own questions as the discussion progresses. 

Questions for discussion 


Would it be a good thing if peoples of other nations moved 
across each others' borders as freely as do Canadians and 
Americans? Is the average American's interest in Canada 
likely to be greater or less now that the war is over? What 
do you believe are the basic reasons why Canada, a small 
nation in population, and the United States, a large nation, 
have lived side by side so harmoniously? 


Does Canada's Pre-Cambrian shield, covering so large a 
land area, indicate that the Dominion must always have a 
small population? How do Canada's major geographic areas 
differ from ours? Do you think the Yukon and Northwest 
Territories have an important future? What is the signifi- 
cance of Canada's geographic position in relation to post- 
war international air routes? 

Since peoples of British and French origins live together 
harmoniously in the United States, why does the English- 


French racial problem remain so pronounced in Canada? 
Were French Canadians justified in their opposition to 
conscription for overseas service? Did World War II in- 
crease or decrease the racial unity of Canada? 

Is the Canadian or American form of federal govern- 
ment more democratic? Is Canada's system of permanently 
appointed judges a better or worse one than ours for ad- 
ministering justice? Would our government be improved 
if the president and members of his cabinet could be ques- 
tioned directly on the floor of Congress, as the prime minis- 
ter and his ministers can be questioned in the Canadian 
House of Commons? Is the right to call a general election 
at any time, rather than having elections at fixed intervals, 
an advantage or disadvantage? Does the Canadian consti- 
tution afford a better or poorer balance of executive, legis- 
lative, and judicial authority than does our Constitution? 

Do you think Canada benefits or suffers by its two re- 
maining limitations on complete autonomy — appeal to the 
Privy Council of London and amendment to its constitution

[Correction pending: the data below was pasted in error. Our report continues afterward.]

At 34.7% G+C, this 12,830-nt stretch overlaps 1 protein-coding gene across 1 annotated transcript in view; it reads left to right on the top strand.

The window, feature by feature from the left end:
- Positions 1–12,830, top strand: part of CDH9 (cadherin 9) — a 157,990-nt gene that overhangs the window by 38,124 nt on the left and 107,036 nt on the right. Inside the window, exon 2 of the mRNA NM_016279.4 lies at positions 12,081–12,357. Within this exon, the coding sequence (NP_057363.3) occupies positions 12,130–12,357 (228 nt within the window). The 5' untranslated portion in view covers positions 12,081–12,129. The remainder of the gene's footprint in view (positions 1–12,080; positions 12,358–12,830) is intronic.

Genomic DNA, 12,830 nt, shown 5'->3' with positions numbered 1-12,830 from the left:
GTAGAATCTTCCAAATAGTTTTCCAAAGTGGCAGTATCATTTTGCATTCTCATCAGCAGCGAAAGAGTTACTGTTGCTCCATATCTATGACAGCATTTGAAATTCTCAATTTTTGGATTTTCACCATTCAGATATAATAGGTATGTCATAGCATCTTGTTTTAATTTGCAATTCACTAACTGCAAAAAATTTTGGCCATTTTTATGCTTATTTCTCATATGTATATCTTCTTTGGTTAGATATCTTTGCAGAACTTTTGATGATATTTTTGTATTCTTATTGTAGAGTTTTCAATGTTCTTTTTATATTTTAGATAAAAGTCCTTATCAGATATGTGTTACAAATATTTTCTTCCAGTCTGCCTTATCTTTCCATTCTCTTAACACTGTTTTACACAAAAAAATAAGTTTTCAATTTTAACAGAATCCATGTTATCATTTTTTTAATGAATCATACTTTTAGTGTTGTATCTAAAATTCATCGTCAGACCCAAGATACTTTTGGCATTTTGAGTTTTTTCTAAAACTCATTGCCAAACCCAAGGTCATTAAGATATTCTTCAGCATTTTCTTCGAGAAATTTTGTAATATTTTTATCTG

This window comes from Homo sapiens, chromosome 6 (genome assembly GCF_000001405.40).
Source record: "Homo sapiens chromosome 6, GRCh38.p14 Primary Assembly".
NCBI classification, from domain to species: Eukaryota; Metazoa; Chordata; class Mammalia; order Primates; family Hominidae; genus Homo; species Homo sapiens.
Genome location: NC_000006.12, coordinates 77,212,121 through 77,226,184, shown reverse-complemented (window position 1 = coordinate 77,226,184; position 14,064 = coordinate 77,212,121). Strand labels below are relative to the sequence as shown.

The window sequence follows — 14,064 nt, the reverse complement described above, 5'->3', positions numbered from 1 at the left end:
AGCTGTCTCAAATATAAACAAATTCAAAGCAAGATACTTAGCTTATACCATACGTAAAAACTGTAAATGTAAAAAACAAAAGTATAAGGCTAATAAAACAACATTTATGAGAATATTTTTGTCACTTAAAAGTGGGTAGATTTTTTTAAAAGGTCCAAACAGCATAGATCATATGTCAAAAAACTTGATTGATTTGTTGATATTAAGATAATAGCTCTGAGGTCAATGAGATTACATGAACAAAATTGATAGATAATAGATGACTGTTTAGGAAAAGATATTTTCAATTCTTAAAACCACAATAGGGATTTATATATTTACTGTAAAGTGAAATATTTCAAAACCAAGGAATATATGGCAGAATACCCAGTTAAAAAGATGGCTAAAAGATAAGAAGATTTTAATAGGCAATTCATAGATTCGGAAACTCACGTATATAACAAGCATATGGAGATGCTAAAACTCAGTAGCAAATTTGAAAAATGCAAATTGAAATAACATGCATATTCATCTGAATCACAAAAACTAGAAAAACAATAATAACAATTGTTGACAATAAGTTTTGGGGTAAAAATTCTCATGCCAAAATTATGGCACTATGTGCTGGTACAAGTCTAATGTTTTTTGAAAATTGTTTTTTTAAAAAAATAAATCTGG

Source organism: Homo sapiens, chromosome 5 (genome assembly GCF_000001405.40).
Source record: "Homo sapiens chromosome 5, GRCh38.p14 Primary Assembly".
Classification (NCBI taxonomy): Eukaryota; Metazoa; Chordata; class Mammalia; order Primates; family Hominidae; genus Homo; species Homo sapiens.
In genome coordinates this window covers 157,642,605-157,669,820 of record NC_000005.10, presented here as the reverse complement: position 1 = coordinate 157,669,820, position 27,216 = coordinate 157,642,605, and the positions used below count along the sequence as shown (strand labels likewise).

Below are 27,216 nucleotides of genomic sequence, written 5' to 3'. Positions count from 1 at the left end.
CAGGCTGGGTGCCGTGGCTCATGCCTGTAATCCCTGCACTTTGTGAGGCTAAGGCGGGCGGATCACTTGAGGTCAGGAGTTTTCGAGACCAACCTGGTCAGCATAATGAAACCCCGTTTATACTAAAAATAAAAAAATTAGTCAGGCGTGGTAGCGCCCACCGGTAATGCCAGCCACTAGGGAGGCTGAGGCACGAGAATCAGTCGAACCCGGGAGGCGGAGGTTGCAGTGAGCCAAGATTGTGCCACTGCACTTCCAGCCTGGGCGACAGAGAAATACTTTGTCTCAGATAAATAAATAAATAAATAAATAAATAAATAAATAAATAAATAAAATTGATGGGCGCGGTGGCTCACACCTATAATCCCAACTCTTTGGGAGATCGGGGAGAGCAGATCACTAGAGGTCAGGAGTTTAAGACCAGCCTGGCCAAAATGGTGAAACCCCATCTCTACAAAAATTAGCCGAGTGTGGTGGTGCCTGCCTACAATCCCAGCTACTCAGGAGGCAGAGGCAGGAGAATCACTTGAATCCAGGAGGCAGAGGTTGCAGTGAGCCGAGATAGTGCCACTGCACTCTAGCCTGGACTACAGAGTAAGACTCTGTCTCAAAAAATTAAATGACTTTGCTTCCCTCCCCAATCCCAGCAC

through the British Parliament? What would Canada lose 
in relations with the United States if a new Empire govern- 
ment were to be set up to coordinate British Commonwealth 
international policies? With other nations? Would Can- 
ada's membership in the Pan American Union strengthen 
or impair its position in the British Commonwealth? Would 
Canada's Pan American Union membership benefit the 
United States? Latin- American countries? 


Could peacetime international joint committees or boards 
to handle United States-Canadian economic or other mutual 
problems operate as successfully as did the various wartime 


joint groups? Did World War II increase or decrease Can- 
ada's influence among other nations? 

Why is public enterprise popular in Canada and un- 
popular in the United States? Can we learn valuable lessons 
from Canada's experience with public ownership of utilities, 
radio, railroads, and airlines? 


Should future trade between the United States and Can- 
ada be encouraged by lower tariffs or discouraged by higher 
ones? Does Canadian industry offer serious competition to 
United States industry? Agriculture? Could the Urtfted 
States-Canadian example of cooperation and friendly neigh- 
borliness be followed by other nations with mutual bound- 
aries? What steps could be taken to strengthen United 
States-Canadian relations in the future? 


These books are suggested for supplementary reading if you have 
access to them or wish to purchase them from the publishers. They 
are not approved nor officially supplied by the War Department. They 
have been selected because they give additional information and repre- 
sent different points of view. 

Building the Canadian Nation. By George W. Brown.